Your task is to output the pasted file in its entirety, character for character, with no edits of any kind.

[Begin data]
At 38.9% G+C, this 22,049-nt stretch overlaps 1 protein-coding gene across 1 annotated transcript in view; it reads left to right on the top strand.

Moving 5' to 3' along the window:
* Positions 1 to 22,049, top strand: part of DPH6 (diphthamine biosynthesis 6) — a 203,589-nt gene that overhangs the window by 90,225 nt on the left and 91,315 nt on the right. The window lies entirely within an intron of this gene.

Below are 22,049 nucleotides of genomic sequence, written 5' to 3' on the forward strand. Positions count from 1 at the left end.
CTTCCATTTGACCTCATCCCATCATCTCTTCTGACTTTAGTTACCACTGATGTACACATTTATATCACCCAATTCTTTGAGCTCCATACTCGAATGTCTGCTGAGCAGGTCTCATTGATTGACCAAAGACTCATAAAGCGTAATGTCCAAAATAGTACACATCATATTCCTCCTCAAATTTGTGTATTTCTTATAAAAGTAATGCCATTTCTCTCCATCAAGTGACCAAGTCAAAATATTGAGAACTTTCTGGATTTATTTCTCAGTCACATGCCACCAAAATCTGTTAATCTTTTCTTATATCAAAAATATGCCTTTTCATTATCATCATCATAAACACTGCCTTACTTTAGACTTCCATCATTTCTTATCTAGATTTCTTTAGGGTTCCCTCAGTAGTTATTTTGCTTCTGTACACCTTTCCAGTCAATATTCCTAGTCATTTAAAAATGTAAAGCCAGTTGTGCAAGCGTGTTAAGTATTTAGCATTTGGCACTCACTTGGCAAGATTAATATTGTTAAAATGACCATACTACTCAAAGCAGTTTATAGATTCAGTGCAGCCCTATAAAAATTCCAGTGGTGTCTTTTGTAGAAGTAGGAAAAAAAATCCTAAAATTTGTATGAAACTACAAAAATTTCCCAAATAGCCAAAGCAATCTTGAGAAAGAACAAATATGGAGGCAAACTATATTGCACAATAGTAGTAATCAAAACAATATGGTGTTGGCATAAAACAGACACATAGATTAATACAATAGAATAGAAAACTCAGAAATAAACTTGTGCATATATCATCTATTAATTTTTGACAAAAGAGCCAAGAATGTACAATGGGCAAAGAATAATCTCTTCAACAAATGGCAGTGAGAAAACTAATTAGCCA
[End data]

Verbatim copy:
At 38.9% G+C, this 22,049-nt stretch overlaps 1 protein-coding gene across 1 annotated transcript in view; it reads left to right on the top strand.

Moving 5' to 3' along the window:
* Positions 1 to 22,049, top strand: part of DPH6 (diphthamine biosynthesis 6) — a 203,589-nt gene that overhangs the window by 90,225 nt on the left and 91,315 nt on the right. The window lies entirely within an intron of this gene.

Below are 22,049 nucleotides of genomic sequence, written 5' to 3' on the forward strand. Positions count from 1 at the left end.
CTTCCATTTGACCTCATCCCATCATCTCTTCTGACTTTAGTTACCACTGATGTACACATTTATATCACCCAATTCTTTGAGCTCCATACTCGAATGTCTGCTGAGCAGGTCTCATTGATTGACCAAAGACTCATAAAGCGTAATGTCCAAAATAGTACACATCATATTCCTCCTCAAATTTGTGTATTTCTTATAAAAGTAATGCCATTTCTCTCCATCAAGTGACCAAGTCAAAATATTGAGAACTTTCTGGATTTATTTCTCAGTCACATGCCACCAAAATCTGTTAATCTTTTCTTATATCAAAAATATGCCTTTTCATTATCATCATCATAAACACTGCCTTACTTTAGACTTCCATCATTTCTTATCTAGATTTCTTTAGGGTTCCCTCAGTAGTTATTTTGCTTCTGTACACCTTTCCAGTCAATATTCCTAGTCATTTAAAAATGTAAAGCCAGTTGTGCAAGCGTGTTAAGTATTTAGCATTTGGCACTCACTTGGCAAGATTAATATTGTTAAAATGACCATACTACTCAAAGCAGTTTATAGATTCAGTGCAGCCCTATAAAAATTCCAGTGGTGTCTTTTGTAGAAGTAGGAAAAAAAATCCTAAAATTTGTATGAAACTACAAAAATTTCCCAAATAGCCAAAGCAATCTTGAGAAAGAACAAATATGGAGGCAAACTATATTGCACAATAGTAGTAATCAAAACAATATGGTGTTGGCATAAAACAGACACATAGATTAATACAATAGAATAGAAAACTCAGAAATAAACTTGTGCATATATCATCTATTAATTTTTGACAAAAGAGCCAAGAATGTACAATGGGCAAAGAATAATCTCTTCAACAAATGGCAGTGAGAAAACTAATTAGCCA